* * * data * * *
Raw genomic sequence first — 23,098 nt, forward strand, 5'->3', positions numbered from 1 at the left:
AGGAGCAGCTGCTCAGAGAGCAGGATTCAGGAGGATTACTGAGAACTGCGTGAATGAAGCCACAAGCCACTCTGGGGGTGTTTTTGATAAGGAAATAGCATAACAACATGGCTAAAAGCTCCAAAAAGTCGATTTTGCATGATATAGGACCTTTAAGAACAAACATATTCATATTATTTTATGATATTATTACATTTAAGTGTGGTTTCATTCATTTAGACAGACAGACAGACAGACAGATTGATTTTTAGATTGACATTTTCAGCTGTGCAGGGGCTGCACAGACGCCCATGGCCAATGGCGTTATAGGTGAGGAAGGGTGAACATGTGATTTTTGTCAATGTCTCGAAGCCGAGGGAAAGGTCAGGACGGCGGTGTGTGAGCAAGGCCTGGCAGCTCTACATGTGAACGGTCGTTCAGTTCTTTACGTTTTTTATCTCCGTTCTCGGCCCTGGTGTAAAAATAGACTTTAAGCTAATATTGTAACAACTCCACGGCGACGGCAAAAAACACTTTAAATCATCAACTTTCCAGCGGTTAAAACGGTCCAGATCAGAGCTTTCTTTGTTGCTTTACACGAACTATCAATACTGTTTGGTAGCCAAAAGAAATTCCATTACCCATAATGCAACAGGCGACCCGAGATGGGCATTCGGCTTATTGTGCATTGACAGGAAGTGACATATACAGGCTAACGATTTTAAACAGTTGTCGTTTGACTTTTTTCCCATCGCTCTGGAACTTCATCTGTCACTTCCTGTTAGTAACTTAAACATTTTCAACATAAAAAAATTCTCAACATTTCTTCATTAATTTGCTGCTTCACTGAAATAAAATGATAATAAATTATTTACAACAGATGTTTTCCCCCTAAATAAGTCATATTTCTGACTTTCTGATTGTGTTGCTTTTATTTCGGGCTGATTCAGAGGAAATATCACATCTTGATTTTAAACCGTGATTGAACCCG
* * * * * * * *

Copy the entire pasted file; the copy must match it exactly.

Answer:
Raw genomic sequence first — 23,098 nt, forward strand, 5'->3', positions numbered from 1 at the left:
AGGAGCAGCTGCTCAGAGAGCAGGATTCAGGAGGATTACTGAGAACTGCGTGAATGAAGCCACAAGCCACTCTGGGGGTGTTTTTGATAAGGAAATAGCATAACAACATGGCTAAAAGCTCCAAAAAGTCGATTTTGCATGATATAGGACCTTTAAGAACAAACATATTCATATTATTTTATGATATTATTACATTTAAGTGTGGTTTCATTCATTTAGACAGACAGACAGACAGACAGATTGATTTTTAGATTGACATTTTCAGCTGTGCAGGGGCTGCACAGACGCCCATGGCCAATGGCGTTATAGGTGAGGAAGGGTGAACATGTGATTTTTGTCAATGTCTCGAAGCCGAGGGAAAGGTCAGGACGGCGGTGTGTGAGCAAGGCCTGGCAGCTCTACATGTGAACGGTCGTTCAGTTCTTTACGTTTTTTATCTCCGTTCTCGGCCCTGGTGTAAAAATAGACTTTAAGCTAATATTGTAACAACTCCACGGCGACGGCAAAAAACACTTTAAATCATCAACTTTCCAGCGGTTAAAACGGTCCAGATCAGAGCTTTCTTTGTTGCTTTACACGAACTATCAATACTGTTTGGTAGCCAAAAGAAATTCCATTACCCATAATGCAACAGGCGACCCGAGATGGGCATTCGGCTTATTGTGCATTGACAGGAAGTGACATATACAGGCTAACGATTTTAAACAGTTGTCGTTTGACTTTTTTCCCATCGCTCTGGAACTTCATCTGTCACTTCCTGTTAGTAACTTAAACATTTTCAACATAAAAAAATTCTCAACATTTCTTCATTAATTTGCTGCTTCACTGAAATAAAATGATAATAAATTATTTACAACAGATGTTTTCCCCCTAAATAAGTCATATTTCTGACTTTCTGATTGTGTTGCTTTTATTTCGGGCTGATTCAGAGGAAATATCACATCTTGATTTTAAACCGTGATTGAACCCG